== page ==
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CSR 631 Research Stream. Consumer value. Jooyeon Ha. Contents. Foundation : Value theory 1970s 1980s 1990s 2000s. Value Theory.

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  • Foundation : Value theory
  • 1970s
  • 1980s
  • 1990s
  • 2000s
value theory
Value Theory
  • Value theory encompasses a range of approaches to understanding how, why, and to what degree humans should or do value things, whether the thing is a person, idea, object, or anything else.
  • This investigation began in ancient philosophy, where it is called axiology or ethics. Early philosophical investigations sought to understand the concept of "the good". Today much of value theory is scientifically empirical, recording what people do value and attempting to understand why they value it in the context of psychology, sociology, and economics.


  • Hunt, S. D. (1976): Value in marketing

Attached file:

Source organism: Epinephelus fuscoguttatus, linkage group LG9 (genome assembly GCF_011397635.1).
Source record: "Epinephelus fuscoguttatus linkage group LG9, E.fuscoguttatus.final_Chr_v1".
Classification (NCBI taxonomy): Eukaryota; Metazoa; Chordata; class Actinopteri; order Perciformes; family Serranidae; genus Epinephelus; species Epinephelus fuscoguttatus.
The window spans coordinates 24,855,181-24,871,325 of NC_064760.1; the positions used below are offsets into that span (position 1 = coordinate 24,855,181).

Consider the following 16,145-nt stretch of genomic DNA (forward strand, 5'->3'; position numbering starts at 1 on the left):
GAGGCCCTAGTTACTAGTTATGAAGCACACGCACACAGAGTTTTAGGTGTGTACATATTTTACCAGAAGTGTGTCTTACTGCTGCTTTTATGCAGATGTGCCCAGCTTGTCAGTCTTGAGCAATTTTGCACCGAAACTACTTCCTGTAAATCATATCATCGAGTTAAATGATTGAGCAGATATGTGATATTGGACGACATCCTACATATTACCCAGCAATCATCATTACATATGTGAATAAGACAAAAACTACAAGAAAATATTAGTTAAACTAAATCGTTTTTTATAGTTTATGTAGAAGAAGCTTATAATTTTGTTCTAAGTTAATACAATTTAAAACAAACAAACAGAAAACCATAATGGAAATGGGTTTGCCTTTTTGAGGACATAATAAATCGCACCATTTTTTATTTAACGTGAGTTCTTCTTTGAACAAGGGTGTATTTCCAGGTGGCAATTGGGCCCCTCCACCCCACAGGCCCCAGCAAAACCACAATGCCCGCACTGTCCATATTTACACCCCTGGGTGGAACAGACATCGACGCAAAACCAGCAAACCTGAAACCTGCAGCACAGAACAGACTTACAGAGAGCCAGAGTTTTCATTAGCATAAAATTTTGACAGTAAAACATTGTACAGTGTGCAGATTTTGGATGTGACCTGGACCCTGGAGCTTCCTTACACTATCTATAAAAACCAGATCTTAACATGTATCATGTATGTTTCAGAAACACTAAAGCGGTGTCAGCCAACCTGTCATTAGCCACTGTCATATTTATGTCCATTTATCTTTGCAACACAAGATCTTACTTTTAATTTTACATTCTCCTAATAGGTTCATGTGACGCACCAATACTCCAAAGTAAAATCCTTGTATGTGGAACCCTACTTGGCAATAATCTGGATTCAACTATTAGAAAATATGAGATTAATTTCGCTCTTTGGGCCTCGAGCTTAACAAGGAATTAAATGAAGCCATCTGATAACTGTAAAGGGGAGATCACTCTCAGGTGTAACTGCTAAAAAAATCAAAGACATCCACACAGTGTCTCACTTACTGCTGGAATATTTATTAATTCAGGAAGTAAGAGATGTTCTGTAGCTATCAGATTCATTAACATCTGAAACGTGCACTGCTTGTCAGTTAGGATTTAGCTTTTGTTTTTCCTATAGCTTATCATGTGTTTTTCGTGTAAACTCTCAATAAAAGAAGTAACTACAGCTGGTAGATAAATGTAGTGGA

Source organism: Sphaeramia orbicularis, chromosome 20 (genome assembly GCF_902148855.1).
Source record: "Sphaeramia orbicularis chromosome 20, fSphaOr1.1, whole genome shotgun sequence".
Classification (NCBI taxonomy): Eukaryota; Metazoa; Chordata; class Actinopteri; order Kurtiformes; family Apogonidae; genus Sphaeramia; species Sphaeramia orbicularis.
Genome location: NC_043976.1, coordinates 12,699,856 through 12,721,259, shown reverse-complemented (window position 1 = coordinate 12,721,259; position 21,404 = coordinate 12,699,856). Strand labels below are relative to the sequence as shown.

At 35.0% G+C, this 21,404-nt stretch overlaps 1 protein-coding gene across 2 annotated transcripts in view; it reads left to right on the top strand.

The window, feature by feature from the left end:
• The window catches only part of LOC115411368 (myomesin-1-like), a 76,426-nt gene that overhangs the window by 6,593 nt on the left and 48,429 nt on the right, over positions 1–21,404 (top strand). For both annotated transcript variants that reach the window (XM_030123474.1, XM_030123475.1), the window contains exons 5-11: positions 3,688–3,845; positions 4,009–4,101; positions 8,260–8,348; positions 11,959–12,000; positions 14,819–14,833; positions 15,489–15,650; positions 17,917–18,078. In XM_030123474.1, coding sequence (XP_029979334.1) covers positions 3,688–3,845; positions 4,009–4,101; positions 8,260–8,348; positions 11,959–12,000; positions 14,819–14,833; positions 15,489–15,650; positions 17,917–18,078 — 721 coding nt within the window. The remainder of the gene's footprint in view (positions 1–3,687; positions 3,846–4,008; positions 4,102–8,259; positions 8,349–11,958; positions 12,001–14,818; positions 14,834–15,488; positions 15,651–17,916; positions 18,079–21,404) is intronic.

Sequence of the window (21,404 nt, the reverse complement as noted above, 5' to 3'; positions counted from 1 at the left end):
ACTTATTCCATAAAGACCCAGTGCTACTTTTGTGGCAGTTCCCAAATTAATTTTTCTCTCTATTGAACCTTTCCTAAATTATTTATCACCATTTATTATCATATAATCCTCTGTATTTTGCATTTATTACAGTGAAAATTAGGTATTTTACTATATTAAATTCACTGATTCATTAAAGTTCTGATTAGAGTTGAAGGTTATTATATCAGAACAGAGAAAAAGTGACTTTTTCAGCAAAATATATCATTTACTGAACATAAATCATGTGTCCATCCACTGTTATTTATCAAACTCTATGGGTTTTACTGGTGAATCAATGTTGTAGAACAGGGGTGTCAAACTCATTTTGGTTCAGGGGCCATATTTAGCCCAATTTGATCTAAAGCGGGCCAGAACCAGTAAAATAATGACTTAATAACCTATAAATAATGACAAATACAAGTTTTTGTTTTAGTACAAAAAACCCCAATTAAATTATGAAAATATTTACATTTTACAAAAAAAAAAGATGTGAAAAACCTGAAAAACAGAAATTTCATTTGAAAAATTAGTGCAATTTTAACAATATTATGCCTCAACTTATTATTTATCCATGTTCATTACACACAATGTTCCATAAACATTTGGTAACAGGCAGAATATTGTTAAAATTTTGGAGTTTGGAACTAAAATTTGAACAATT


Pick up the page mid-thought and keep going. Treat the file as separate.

The basic subject matter of marketing includes all transaction that involve any form of exchange of values between parties.

  • Monroe, K. B. (1979): Price as an index of Value

Value: The number of units of quality per dollar expenditure

Value = quality/price

= perceived quality as a function of price/price


Holbrook, M. B. (1984)

Typology of consumer value


Thaler. R. (1985)

: Development of a model of consumer choice blending economic reasoning with principles of cognitive psychology.

1. The value function is defined over perceived gains and losses relative to a reference point.

2. The value function is explained by gains and losses in consumer’s consumption situations.

3. The loss function is steeper than the gain function. People are more sensitive to the prospect of a loss than to the prospect of a gain.